I Never Thought of ThatThe boss finally got home, and after getting reacquainted, we talked about his adventures in Manila. One story caught my attention.
The largest shopping center in Asia is across the street from the hall where the seminar at which he spoke was held. He walked over to take a look at the parking operation. At entry, there was a booth where a woman issued a parking ticket by entering a code in a computer. She then gave the ticket to the driver who entered the garage. When the driver left, he handed the ticket to another woman, who collected the day’s flat rate ticket amount.
Thinking about this, I began to wonder just what the idea was. Why wouldn’t one simply install a ticket dispenser at the entry gate and pay-on-foot equipment throughout the project? If that were too expensive, then at least the dispenser would remove one staff member at each entrance lane. But, then, why not actually collect the fee on entrance; it was a flat rate, after all.
The boss then spoke to the head of parking services for the Alaya Corp., the largest developer in Manila and owner of this center. The senior manager agreed that a lot of technology could be put into place, but said they also were concerned with image. If you have been following Parking World’s Blog, you would know that there is a move on in the Philippines to make charging for parking illegal. Even the Catholic Church has become involved.
Alaya is extremely concerned about customer service. “Having a person hand-issue the ticket on entry was important as it personalizes the process,” the boss was told. “Having said that, we are looking at installing equipment which would make the process easier and move more quickly.”
Employers in the Philippines, where there are many unemployed and few jobs, are sensitive to layoffs and redundancies. Manpower is inexpensive, and a wholesale layoff of parking staff would only add fuel to an already dodgy issue.
As for paying in advance, the boss was told: “We don’t want people to think about spending money until they get inside the mall. If they have to come up with the parking fee on entry, it could alter their spending habits.”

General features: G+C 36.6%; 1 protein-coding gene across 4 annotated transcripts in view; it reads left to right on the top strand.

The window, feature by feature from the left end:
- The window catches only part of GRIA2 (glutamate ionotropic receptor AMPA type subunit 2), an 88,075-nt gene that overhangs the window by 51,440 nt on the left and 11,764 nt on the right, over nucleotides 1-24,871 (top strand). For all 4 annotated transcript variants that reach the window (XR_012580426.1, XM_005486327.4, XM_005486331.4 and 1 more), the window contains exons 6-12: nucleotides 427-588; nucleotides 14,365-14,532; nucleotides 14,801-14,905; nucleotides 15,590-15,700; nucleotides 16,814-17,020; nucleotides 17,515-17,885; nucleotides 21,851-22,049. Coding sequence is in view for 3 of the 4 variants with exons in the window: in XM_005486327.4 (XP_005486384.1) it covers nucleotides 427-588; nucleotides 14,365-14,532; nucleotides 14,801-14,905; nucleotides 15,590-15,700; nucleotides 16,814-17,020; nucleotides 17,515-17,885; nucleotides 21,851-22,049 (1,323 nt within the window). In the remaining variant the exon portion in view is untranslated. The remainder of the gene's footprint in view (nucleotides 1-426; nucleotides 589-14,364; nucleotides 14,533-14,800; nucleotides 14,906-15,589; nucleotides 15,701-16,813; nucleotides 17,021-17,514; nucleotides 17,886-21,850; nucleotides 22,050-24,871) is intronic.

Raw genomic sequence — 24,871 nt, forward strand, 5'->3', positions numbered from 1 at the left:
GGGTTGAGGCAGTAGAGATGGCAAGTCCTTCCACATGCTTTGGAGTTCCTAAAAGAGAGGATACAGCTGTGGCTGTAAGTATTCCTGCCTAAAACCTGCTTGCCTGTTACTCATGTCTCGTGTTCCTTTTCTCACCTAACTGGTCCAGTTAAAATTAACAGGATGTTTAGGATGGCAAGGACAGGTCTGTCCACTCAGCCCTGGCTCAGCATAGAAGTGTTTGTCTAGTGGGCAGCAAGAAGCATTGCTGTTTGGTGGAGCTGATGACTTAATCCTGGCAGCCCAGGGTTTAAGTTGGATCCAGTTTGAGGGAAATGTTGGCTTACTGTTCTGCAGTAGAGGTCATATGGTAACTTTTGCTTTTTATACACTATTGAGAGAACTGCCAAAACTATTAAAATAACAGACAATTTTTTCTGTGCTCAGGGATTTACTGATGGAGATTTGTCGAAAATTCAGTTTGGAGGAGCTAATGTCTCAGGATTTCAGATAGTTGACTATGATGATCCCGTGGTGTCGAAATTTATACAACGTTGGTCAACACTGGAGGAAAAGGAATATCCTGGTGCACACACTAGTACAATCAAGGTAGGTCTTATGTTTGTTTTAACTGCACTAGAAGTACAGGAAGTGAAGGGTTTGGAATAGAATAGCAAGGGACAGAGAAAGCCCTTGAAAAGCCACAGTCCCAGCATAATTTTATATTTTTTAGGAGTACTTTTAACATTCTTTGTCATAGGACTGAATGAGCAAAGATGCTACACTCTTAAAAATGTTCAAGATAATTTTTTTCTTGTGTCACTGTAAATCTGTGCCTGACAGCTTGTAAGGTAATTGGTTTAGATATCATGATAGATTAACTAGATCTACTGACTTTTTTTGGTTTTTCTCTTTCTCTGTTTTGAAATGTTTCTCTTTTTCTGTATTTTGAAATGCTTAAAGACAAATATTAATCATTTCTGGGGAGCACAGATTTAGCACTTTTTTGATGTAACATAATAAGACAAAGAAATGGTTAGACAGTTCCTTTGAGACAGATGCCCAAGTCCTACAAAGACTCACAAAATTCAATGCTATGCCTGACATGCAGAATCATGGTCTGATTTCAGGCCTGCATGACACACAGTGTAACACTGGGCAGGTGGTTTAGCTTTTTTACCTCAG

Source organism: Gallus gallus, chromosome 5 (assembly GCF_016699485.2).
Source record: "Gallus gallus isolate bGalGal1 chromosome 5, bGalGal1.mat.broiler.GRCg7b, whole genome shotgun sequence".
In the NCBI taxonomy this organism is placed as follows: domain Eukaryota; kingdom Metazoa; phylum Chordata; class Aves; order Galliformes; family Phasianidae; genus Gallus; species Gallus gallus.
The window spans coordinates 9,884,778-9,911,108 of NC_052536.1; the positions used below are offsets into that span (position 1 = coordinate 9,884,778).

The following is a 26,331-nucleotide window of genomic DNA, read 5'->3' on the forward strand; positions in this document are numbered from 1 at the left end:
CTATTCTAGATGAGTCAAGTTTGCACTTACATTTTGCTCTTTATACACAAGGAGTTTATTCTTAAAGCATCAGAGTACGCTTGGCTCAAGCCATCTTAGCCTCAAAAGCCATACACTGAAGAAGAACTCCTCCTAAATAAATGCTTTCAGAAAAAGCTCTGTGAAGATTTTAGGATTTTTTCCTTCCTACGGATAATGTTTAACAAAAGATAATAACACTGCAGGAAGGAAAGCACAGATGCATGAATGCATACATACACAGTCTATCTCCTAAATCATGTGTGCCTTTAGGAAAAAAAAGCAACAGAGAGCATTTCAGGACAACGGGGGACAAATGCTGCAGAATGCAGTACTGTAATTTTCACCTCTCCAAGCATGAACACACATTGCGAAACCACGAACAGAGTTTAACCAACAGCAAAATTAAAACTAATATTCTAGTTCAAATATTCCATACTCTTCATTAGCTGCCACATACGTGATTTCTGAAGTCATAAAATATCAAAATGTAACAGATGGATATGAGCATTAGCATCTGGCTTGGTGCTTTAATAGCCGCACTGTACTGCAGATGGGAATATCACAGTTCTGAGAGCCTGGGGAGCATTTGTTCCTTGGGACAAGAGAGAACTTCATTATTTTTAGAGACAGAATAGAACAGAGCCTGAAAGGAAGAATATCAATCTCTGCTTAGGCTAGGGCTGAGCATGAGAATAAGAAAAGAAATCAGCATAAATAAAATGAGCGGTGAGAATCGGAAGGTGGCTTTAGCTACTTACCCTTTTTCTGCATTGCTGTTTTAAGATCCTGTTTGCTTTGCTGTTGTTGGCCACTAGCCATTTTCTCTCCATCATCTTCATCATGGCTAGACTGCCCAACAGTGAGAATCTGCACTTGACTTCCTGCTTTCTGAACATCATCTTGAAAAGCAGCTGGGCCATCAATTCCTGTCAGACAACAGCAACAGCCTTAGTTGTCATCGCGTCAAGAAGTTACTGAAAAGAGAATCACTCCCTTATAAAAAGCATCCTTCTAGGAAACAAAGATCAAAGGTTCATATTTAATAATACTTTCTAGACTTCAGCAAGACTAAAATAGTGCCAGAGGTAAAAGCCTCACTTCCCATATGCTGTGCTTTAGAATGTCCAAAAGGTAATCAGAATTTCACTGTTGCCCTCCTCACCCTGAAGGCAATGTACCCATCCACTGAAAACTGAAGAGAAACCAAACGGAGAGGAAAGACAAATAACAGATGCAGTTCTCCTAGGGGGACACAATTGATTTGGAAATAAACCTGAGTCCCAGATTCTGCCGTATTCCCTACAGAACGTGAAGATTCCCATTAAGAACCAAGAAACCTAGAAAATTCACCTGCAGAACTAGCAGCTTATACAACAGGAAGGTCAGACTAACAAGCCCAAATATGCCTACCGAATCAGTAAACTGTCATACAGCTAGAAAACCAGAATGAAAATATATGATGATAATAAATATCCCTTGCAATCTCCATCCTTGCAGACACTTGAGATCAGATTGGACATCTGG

I’m not sure that owners and operators here in the U.S. have considered that issue, but since most shopping centers have variable rates here and people pay based on length of stay, prepay would not make sense and the point is moot.
The Philippines’ parking industry finds itself in much the same place the U.S. was in 30 years ago. Labor is plentiful and cheap, and the return on investment simply doesn’t justify the cost of the equipment. It also is a country that prides itself on fantastic customer service, and both owners and customers see this personalized service as a benefit they may not want to give up.
The boss also learned that where they charge for on-street parking, it’s done using an attendant. Yes, when you park, a nice little lady comes by and collects money up front. If you overstay, you must pay more before you move your car. Pitching parking meters or P-and-D equipment is a tough battle from many angles. Oh, and the attendant is in the employ of the local shopping center developer, who has a contract to collect and manage parking surrounding his complex.
Another example is that in many countries, in the Middle East or India, for example, knowing a person’s mailing address may be difficult. If you were to recommend a citation management program that required a follow-up-by-mail program, the results would not work. However, booting vehicles at the very first violation could make a lot more sense.
When the boss talked to the head of parking in Mumbai, India, he was told, gently, that controlling on-street parking would take some doing. First, they would have to convince people that leaving their cars in the middle of an intersection and going into a shop was not the right thing to do.
My suggestion to consultants considering working in different countries, cultures and environments? Spend some time learning the local issues and customs, then tailor your suggestions to fit them.